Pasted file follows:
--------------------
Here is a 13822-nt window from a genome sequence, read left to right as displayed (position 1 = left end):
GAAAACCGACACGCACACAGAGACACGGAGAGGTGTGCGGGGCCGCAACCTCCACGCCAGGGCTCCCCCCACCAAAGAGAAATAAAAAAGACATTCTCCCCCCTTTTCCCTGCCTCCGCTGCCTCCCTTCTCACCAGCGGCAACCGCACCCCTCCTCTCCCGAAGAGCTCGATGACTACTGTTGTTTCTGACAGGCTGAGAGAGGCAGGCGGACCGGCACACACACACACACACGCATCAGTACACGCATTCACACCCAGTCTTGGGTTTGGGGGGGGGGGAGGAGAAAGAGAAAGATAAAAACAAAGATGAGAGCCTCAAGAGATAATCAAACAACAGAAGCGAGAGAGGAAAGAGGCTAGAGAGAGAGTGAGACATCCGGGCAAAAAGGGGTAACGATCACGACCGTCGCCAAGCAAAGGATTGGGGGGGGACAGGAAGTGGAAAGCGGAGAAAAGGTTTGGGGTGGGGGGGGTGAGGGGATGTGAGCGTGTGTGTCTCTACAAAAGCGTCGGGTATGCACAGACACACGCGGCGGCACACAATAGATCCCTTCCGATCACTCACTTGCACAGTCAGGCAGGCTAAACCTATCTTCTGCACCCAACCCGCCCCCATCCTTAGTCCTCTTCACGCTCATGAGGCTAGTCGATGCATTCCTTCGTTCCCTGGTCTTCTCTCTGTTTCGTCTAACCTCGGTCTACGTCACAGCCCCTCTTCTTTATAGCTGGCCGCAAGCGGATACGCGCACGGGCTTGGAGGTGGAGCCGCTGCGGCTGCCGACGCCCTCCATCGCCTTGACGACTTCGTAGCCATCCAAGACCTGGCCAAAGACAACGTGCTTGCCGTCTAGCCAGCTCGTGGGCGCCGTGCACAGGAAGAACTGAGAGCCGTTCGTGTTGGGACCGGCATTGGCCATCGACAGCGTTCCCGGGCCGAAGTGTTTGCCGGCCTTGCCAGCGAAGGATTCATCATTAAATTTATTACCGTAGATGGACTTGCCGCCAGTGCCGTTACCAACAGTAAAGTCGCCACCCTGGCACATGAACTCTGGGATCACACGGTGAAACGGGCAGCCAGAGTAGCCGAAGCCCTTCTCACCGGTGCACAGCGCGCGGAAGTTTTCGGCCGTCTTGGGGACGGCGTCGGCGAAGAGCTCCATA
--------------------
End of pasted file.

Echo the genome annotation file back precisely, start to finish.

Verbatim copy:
Here is a 13822-nt window from a genome sequence, read left to right as displayed (position 1 = left end):
GAAAACCGACACGCACACAGAGACACGGAGAGGTGTGCGGGGCCGCAACCTCCACGCCAGGGCTCCCCCCACCAAAGAGAAATAAAAAAGACATTCTCCCCCCTTTTCCCTGCCTCCGCTGCCTCCCTTCTCACCAGCGGCAACCGCACCCCTCCTCTCCCGAAGAGCTCGATGACTACTGTTGTTTCTGACAGGCTGAGAGAGGCAGGCGGACCGGCACACACACACACACACGCATCAGTACACGCATTCACACCCAGTCTTGGGTTTGGGGGGGGGGGAGGAGAAAGAGAAAGATAAAAACAAAGATGAGAGCCTCAAGAGATAATCAAACAACAGAAGCGAGAGAGGAAAGAGGCTAGAGAGAGAGTGAGACATCCGGGCAAAAAGGGGTAACGATCACGACCGTCGCCAAGCAAAGGATTGGGGGGGGACAGGAAGTGGAAAGCGGAGAAAAGGTTTGGGGTGGGGGGGGTGAGGGGATGTGAGCGTGTGTGTCTCTACAAAAGCGTCGGGTATGCACAGACACACGCGGCGGCACACAATAGATCCCTTCCGATCACTCACTTGCACAGTCAGGCAGGCTAAACCTATCTTCTGCACCCAACCCGCCCCCATCCTTAGTCCTCTTCACGCTCATGAGGCTAGTCGATGCATTCCTTCGTTCCCTGGTCTTCTCTCTGTTTCGTCTAACCTCGGTCTACGTCACAGCCCCTCTTCTTTATAGCTGGCCGCAAGCGGATACGCGCACGGGCTTGGAGGTGGAGCCGCTGCGGCTGCCGACGCCCTCCATCGCCTTGACGACTTCGTAGCCATCCAAGACCTGGCCAAAGACAACGTGCTTGCCGTCTAGCCAGCTCGTGGGCGCCGTGCACAGGAAGAACTGAGAGCCGTTCGTGTTGGGACCGGCATTGGCCATCGACAGCGTTCCCGGGCCGAAGTGTTTGCCGGCCTTGCCAGCGAAGGATTCATCATTAAATTTATTACCGTAGATGGACTTGCCGCCAGTGCCGTTACCAACAGTAAAGTCGCCACCCTGGCACATGAACTCTGGGATCACACGGTGAAACGGGCAGCCAGAGTAGCCGAAGCCCTTCTCACCGGTGCACAGCGCGCGGAAGTTTTCGGCCGTCTTGGGGACGGCGTCGGCGAAGAGCTCCATA